Posts Tagged ‘Carrot and Potato Pancakes’


Tuesday, December 7th, 2010

I’m not always precisely on time, even when it comes to holidays.
So it took me until yesterday to start hunting for the menorah and thinking about Hanukkah presents and food.
Naturally, I wanted to make the traditional potato pancakes IMMEDIATELY. We had only one potato in the house, however.
So I decided to try making latkes with half potato and half carrot, creating something I call a Carlatke.
The experiment was a rousing success. The carrots lent a sweet touch (and of course their lovely color) to the salty pancakes. 

Here’s my new recipe. You still have a couple of nights of Hanukkah left to make them. (You could start a new tradition and make them for Christmas as well!)

1 medium baking potato
2 large carrots
1 medium onion, more or less finely chopped
2 eggs, beaten
6 tablespoons flour or matzo meal
1 teaspoon Kosher salt (a little more if you like)
several of grinds of your pepper mill
canola or extra-virgin olive oil as needed for frying
Wash and trim the potato and carrots well. Peel the potato if you want to (the skin is nutritious so you don’t have to). Grate everything using either a box grater or the grater attachment of a food processor.
Wrap the grated vegetables in a dishtowel or paper towel while you assemble the remaining ingredients; this will make the veggies a little less wet and a little more inclined to cohere into a pancake.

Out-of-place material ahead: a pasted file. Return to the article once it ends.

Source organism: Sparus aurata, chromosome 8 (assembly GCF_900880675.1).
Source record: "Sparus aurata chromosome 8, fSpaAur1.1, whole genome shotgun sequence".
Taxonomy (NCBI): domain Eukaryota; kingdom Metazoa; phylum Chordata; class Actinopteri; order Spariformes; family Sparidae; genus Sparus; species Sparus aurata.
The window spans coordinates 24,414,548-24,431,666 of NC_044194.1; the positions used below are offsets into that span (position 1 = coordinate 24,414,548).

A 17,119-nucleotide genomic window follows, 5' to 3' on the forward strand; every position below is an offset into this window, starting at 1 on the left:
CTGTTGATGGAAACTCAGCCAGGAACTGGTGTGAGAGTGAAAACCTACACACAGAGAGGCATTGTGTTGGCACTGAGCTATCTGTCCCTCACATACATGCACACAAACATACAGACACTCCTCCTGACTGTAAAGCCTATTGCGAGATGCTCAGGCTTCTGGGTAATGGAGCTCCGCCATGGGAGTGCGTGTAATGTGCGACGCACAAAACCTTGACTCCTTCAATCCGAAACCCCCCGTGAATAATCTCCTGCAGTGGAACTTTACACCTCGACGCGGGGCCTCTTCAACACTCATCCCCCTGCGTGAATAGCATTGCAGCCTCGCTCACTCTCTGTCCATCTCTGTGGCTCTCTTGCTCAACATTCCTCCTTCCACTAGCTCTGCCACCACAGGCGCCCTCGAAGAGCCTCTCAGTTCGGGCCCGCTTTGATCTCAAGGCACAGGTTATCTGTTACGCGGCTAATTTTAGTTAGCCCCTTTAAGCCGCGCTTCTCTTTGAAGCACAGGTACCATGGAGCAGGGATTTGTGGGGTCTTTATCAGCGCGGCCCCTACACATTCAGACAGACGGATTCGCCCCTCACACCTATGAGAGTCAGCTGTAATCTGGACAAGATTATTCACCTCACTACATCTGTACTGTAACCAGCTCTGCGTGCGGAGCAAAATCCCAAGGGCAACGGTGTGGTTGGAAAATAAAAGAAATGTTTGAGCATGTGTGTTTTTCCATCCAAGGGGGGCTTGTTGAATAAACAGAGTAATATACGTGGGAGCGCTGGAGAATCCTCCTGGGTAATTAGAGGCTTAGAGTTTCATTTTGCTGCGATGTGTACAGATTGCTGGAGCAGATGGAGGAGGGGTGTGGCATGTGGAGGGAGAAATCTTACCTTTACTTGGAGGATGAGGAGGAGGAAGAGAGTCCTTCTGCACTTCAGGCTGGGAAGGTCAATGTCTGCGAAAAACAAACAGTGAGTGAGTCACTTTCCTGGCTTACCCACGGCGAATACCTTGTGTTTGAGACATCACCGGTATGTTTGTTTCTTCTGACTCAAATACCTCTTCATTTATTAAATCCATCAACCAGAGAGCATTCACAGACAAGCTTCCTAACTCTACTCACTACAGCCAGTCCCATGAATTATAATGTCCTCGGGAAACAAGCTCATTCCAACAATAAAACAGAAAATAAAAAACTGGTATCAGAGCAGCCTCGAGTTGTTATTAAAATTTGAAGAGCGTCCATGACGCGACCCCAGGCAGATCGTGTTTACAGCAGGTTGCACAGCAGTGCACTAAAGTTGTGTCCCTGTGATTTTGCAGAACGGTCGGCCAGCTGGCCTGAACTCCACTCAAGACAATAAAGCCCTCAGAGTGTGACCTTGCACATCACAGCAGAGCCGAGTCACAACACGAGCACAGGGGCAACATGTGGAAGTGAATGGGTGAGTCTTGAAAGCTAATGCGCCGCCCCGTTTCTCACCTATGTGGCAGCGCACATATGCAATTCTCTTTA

In a medium bowl, combine the potato and carrot pieces, the onion, the eggs, the flour, and the salt and pepper. In a large frying pan, heat a couple of tablespoons of oil until the oil begins to shimmer. I prefer to use a nonstick pan as this minimizes the amount of oil needed.
Scoop some of the potato-and-carrot mixture out of the bowl with a soup spoon, and flatten it with your hand. Pop the flattened mixture into the hot oil. It should hiss and bubble a bit; if not, wait before you put more pancakes into the oil.
It’s just fine if your latkes are a little ragged around the edges. If they don’t hold together and are hard to turn, however, you may want to add a little more flour to your batter.
Fry the pancakes a few at a time, turning each when the first side turns a golden brown. Drain the cooked latkes on paper towels; then pop them into a 250-degree oven to stay warm until their cousins are finished cooking.
Serve alone or with applesauce or cranberry sauce. Makes about 12 smallish pancakes. 

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